Thi Nguyen is the associate dean for graduate career and professional development at Washington University in St. Louis and PI of grants funded to develop this course. She previously served as program director at UCSF Office of Career and Professional Development. She is passionate about creating curriculum and resources to help PhDs explore careers, gain skills, and realize professional goals.
Deborah Dauber is a public health professional with a Ph.D. in life sciences and an MPH in health policy and management. In her 15 years of experience in pharmaceutical and biotechnology market analysis and strategy, she has built expertise in diverse therapeutic areas including oncology, infectious disease, autoimmune disease and orphan indications.
Shannon is the Associate Director for Scientific Training and Education at iBiology. She co-produces, along with Alexandra Schnoes, a series of online courses for life scientists about career and professional development. In 2015 and 2016, she organized the iBiology Young Scientist Seminar competition and workshop in collaboration with the Alan Alda Center for Communicating Science.
Alexandra is the Associate Director of Career and Professional Development at iBiology. She co-produces, along with Shannon Behrman, a series of online courses for life scientists about career and professional development. She is passionate about biomedical workforce issues and is a collaborator on several research programs that investigate the efficacy of different career and professional development interventions for scientist trainees.
Eric Kornblum is the Video Guru for iBiology, and handles videography, video editing, compression, media management, and archive. He was previously the Senior Video Specialist at Electronic Arts, and has over 20 years of experience in the field.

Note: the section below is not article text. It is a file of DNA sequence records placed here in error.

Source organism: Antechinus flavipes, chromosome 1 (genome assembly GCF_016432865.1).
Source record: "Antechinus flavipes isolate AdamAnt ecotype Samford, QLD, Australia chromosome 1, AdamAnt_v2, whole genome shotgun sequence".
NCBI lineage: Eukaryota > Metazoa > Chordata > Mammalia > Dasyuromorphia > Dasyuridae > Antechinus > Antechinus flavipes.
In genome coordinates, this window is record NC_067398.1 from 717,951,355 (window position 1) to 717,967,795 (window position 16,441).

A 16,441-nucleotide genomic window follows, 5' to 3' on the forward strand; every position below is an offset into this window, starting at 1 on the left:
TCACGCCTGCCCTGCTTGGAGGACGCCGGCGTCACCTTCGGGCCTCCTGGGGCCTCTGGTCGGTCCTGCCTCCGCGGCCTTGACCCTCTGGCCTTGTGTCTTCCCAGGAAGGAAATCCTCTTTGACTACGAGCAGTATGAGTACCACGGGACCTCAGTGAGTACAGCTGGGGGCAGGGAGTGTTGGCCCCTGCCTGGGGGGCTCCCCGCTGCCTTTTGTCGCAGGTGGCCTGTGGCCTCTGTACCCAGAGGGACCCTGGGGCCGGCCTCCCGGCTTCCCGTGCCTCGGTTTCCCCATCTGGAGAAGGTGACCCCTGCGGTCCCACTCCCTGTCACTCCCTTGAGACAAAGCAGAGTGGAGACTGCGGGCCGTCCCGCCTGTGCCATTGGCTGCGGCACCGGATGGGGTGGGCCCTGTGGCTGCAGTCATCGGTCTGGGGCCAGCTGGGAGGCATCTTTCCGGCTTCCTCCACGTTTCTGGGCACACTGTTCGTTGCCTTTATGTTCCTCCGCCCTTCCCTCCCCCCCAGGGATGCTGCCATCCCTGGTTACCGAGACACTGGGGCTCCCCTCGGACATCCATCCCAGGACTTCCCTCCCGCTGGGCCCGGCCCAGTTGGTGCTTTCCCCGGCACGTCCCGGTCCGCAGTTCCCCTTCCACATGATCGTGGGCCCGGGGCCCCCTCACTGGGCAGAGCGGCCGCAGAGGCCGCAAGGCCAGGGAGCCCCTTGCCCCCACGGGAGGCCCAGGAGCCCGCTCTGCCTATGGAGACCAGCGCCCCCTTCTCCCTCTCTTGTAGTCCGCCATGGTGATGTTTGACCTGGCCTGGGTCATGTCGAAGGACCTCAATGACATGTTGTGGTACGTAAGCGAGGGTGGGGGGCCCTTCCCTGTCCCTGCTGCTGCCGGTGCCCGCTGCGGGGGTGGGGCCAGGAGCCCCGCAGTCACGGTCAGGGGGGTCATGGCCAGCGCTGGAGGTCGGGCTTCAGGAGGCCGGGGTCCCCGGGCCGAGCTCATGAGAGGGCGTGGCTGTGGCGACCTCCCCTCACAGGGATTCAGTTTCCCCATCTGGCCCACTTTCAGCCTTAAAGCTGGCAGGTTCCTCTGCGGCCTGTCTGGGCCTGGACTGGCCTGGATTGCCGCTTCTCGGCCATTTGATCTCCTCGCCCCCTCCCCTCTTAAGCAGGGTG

Linet Mera is a freelance PhD consultant and co-leader of the Unconscious Bias Project non-profit. Her international background, scientific training, and passion for community building drive her contributions to tech, biotech, science outreach, and professional development.
Kevin is a PhD Candidate in Bioinformatics at the University of California, San Francisco. His passion for applying science to solve impactful problems has directed his work in domains from renewable chemicals to human disease. He engages in outreach to help others explore and develop skills for scientific careers.
Daniel is an independent software developer, specializing in e-learning and simulation applications. He is helping the iBiology Courses team develop this e-learning site using Open EdX open source software.
Noah was traditionally trained in neuroscience but discovered a passion for combining neurological, cognitive psychological, and educational concepts and techniques to create evidence-based teaching techniques at the undergraduate and adult learning levels. Therefore, he has dedicated himself to the development, dissemination, and implementation of evidence-based teaching strategies in the online learning arena.
Bill Lindstaedt, Michael Penn, Mark Ansel, Patti Meyer, Natalie Lundsteen, Kayla Jackson, Thomas Magaldi, Stephanie Eberle, Laura Stark, Brad Grueter, Benjamin Miller, Calli Merkel, James Olzmann, Yaisa Andrews-Zwilling, Lazar Dimitrov, Carlos Solorzano, Sharon Lee, Eric Vieira, Faith Kreitzer, Peter Mui, Kelly Albus, and especially all the Strategy4Scientists podcast interviewees.
This course was supported by: (1) Burroughs Wellcome Fund Career Guidance for Trainees grant to UC San Francisco Office of Career and Professional Development, (2) National Institute of General Medical Sciences (NIGMS) of the National Institutes of Health T32 administrative supplement grant to the Biomedical Sciences graduate program, (3) NIGMS grant under award 5R25GM116704 to iBiology.